Gorner (1982) gives details of the status of B. junquilleus in Germany, where it is very rare with only a few records. The evaluation of the German habitat data suggests that B. junquilleus is an acidophile species with mycorrhizal partners including Fagus and Quercus. A series of records from the Dubener heathland is of interest, since B. junquilleus fruited in successive years in a Fagus sylvatica forest with Pinus sylvestris stumps on sandy soil. A mycorrhizal relationship with Pinus could therefore be a possibility. The distribution of B. junquilleus in Britain is unclear due to insufficient data. The few records are from Windsor Great Park with Quercus and Tilia, and from Borrowdale in the Lake District, again under Quercus. It would seem to be rare though widespread in Hampshire, particularly in





Volume 11, Part 3, August 1997 the New Forest. Records include a collection from Ashurst in 1976 with Quercus, and in 1992 Prof. Hans Kreisel found and identified B. junquilleus there during the European Mycological Congress. Additional finds have been made at West Wood near Winchester in August 1991 and 1992, both records associated with Quercus . B . p seudosulphureus was identified by Roy Watling from a New Forest collection in 1993. B. junquilleus has been neglected in most general field guides on British fungi until recently. The Collins New Generation Guide (Buczacki, 1989) carries a description and illustration and the field guide by Courtecuisse & Duhem (1995) has an excellent illustration. As far as I know it has not been shown photographically in any British texts. It is hoped that the publication of these colour photographs will lead to more records and data on this obscure bolete. References Buczacki, S. (1989) Fungi of Britain and Europe. Collins New Generation Guide. Courtecuisse, R. & Duhern, B. (1995)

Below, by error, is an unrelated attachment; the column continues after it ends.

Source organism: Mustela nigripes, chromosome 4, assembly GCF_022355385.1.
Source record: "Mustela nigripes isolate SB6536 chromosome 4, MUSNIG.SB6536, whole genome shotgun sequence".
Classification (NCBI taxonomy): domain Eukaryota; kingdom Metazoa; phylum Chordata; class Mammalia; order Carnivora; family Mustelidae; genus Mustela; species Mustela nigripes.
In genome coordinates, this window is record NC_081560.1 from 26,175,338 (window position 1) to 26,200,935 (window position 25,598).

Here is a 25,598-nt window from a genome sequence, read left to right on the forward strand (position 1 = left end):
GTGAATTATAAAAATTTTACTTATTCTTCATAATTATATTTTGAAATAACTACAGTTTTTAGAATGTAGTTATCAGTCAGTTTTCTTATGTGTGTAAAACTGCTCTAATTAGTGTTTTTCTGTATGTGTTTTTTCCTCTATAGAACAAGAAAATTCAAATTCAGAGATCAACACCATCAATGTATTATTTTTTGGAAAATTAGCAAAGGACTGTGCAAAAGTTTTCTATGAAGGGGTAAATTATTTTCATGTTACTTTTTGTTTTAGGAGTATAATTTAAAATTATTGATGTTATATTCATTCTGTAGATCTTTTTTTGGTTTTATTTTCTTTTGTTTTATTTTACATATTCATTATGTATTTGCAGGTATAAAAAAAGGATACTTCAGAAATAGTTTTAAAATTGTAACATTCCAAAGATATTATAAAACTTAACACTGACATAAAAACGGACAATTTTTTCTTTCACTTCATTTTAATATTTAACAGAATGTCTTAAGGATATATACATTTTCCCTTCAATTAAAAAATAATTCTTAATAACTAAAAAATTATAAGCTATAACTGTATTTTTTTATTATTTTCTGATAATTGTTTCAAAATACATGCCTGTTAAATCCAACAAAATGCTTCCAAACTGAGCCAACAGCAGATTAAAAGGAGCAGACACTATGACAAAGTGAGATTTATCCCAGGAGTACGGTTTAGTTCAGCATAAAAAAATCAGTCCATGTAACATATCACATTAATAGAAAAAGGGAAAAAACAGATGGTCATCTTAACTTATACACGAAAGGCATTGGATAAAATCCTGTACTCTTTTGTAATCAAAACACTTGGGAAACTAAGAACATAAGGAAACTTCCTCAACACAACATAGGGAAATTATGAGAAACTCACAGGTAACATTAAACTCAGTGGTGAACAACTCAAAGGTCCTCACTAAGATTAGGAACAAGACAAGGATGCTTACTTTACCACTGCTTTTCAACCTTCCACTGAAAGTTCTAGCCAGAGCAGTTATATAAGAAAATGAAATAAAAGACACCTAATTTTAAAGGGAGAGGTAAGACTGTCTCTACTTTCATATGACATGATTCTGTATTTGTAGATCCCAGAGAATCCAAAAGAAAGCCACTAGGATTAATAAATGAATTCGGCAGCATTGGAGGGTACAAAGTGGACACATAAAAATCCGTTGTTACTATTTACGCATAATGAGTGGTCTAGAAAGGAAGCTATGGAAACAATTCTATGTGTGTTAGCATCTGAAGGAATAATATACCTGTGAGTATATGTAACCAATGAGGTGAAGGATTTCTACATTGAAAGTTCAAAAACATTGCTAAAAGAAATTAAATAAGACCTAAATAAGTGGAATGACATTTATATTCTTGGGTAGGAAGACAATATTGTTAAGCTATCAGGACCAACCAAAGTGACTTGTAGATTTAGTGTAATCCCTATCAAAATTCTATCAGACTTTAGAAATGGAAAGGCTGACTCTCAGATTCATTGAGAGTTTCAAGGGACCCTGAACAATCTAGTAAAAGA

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Mushrooms and Toadstools of Britain and Europe. Collins Field Guide. Dennis, R. W. G., Orton, P. D. & Hora, F. B. (1960) New Check List of British Agarics and Boleti Part lB. Supplement to Transactions

of the British Mycological Society 43. Gomer, H. (1982) Boletus 6th. Year, Vo1.2, 38 40. Reid, D. A. (1968) Coloured leones of Rare and Interesting Fungi, Part 3, I - 5. Watling, R. (1970) British Fungus Flora, Agarics and Boleti VoLl Boletaceae: Gomphidaceae: Paxillaceae.

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Bought and Sold New, out of print and antiquarian catalogue available Binders for the Mycologist £6-00 each inclusive P+P Fig 1 Boletus junquilleus, Pitts Wood Inclosure, the New Forest, 23 October 1995. A Young specimens showing yellow caps and intense discolouration when bruised. B Mature specimens showing intense bluing of the cut flesh and the red eye at the stem base. C Old specimens showing pores remaining yellow, except where bruised.